BRAD Haddin could be a shock contender to fill the vice-captain role made vacant by Shane Watson when Australia’s selectors spring a surprise naming of their Ashes squad in Sydney tomorrow.
Having been in the Test wilderness for more than 12 months since he was unseated as wicketkeeper by incumbent Matthew Wade, Haddin is a now genuine chance to be named Michael Clarke’s deputy when selectors announce their 16- or 17-man squad at either the State Library of NSW or the Royal Mint.
The identity of Clarke’s deputy has remained a mystery since Watson stood down from the post last week following a tumultuous tour of India.
Australia have suffered from a lack of experience since the retirements of Ricky Ponting and Michael Hussey, leaving Haddin, 35, as a viable option to be Clarke’s right-hand man.
The veteran, known to be a confidante of Clarke’s, flew to India in March as a last-minute replacement for Wade and played in Australia’s third-Test loss to India in Mohali.
He scored 21 and 30 and took four catches and made a stumping.Opening batsmen Dave Warner and Ed Cowan are also being considered for the vice-captaincy role, as is Wade.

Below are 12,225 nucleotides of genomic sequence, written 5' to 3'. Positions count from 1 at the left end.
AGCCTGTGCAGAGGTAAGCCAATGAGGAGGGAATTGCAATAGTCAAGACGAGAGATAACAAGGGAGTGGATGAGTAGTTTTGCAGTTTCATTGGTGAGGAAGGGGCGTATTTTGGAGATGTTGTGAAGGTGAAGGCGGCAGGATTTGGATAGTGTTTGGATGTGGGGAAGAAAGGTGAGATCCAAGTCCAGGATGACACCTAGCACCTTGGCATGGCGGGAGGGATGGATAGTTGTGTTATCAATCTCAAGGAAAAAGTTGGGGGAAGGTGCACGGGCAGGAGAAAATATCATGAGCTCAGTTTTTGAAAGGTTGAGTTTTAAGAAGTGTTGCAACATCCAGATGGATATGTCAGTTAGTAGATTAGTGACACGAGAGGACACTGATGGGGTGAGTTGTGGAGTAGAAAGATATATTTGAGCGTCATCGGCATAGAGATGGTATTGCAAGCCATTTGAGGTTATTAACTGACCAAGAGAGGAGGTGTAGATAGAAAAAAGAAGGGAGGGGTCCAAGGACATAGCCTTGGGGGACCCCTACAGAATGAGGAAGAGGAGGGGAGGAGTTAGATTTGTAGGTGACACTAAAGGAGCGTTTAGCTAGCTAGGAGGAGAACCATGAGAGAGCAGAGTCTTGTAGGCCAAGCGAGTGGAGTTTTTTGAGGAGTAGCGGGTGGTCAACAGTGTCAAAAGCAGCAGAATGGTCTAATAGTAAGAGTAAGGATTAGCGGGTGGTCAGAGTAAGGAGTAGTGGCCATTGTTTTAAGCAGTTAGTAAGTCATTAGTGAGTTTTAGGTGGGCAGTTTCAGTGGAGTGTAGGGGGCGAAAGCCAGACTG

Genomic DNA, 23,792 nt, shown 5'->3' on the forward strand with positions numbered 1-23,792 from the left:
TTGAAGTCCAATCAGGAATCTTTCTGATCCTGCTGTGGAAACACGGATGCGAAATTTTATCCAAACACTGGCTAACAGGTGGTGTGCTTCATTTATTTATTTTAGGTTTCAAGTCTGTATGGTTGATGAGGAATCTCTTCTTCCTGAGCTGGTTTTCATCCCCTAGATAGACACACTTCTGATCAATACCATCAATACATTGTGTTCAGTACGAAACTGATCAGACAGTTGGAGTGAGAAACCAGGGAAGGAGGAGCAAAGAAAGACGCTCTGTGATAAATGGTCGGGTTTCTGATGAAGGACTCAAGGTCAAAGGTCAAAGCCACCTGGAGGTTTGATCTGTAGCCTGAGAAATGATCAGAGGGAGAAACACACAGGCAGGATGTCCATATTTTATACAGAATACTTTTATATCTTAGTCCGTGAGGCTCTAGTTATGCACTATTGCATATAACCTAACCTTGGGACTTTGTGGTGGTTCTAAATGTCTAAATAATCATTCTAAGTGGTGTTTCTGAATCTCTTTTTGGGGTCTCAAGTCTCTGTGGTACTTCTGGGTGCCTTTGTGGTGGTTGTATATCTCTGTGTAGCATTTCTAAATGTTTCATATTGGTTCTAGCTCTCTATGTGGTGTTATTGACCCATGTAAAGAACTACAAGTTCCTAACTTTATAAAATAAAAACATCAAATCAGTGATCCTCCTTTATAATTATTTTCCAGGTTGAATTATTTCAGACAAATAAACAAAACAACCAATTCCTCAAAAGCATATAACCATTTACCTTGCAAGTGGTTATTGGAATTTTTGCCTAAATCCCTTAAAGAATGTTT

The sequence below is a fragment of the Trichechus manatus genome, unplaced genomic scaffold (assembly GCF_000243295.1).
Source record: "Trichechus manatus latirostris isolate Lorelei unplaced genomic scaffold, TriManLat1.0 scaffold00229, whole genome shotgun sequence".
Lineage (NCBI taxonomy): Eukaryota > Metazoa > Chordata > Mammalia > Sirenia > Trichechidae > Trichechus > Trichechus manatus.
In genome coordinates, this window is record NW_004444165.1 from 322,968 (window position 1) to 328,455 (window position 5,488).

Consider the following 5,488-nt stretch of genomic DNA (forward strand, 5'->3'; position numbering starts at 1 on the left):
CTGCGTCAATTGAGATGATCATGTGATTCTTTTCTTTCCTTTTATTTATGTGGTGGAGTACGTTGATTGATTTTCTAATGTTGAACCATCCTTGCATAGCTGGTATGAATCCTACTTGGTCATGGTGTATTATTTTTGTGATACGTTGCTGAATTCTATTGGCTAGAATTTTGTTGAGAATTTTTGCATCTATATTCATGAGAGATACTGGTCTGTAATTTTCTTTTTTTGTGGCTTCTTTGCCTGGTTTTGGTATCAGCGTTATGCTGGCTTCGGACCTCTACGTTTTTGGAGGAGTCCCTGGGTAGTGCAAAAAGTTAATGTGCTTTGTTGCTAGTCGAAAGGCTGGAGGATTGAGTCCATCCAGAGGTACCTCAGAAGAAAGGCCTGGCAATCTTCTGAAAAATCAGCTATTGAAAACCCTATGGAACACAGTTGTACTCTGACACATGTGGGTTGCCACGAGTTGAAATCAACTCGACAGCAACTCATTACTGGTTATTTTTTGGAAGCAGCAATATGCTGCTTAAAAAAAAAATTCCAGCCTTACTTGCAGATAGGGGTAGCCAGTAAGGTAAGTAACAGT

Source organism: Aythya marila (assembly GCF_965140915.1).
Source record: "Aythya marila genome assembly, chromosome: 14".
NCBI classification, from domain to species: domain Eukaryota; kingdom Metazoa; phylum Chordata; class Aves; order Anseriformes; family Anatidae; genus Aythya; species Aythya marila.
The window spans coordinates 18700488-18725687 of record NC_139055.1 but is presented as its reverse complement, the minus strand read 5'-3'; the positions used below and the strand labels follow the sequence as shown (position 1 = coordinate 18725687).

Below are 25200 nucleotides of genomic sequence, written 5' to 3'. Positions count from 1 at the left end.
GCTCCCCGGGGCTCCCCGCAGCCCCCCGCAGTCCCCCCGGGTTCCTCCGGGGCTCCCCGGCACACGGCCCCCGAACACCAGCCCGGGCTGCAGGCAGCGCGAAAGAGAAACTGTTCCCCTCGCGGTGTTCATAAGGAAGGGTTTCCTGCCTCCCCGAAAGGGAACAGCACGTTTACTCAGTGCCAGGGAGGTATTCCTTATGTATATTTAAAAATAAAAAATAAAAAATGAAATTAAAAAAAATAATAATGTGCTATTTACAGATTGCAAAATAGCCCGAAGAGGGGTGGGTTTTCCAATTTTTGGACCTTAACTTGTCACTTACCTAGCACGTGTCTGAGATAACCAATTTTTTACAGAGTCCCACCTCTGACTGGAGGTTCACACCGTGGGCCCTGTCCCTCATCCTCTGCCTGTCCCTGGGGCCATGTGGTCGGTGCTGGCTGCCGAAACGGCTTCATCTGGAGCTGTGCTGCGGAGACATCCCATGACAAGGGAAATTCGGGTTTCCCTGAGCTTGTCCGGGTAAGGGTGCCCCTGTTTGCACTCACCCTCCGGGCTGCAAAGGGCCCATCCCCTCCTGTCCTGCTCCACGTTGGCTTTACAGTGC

When contacted by The Daily Telegraph last night, chairman of selectors John Inverarity said the announcement would be made “soon”.
Fawad Ahmed, the Pakistani-born spin bowler, is unlikely to be selected even if his application for citizenship is fast-tracked by the federal government.
Cricket Australia will receive an update of his status in June, but coach Mickey Arthur said Ahmed would be a good option to have.
Queenslander Usman Khawaja is also facing stiff competition for an Ashes berth from former Test batsman Shaun Marsh.
Khawaja is far from being the flavour of the month with Australian selectors, who had reservations about him even before he was one of four players axed for a Test in India for disciplinary reasons.
However, it is a surprise that Marsh is the name on selectors’ lips after the left-hander averaged just 19 in the Sheffield Shield last season.
Marsh’s stunning Big Bash form, combined with promising signs of improvement late in the Shield season, have selectors talking.
Another thing counting against Khawaja’s Ashes selection is a lack of top-level cricket last summer, when he spent much of the season as a travelling Australian reserve.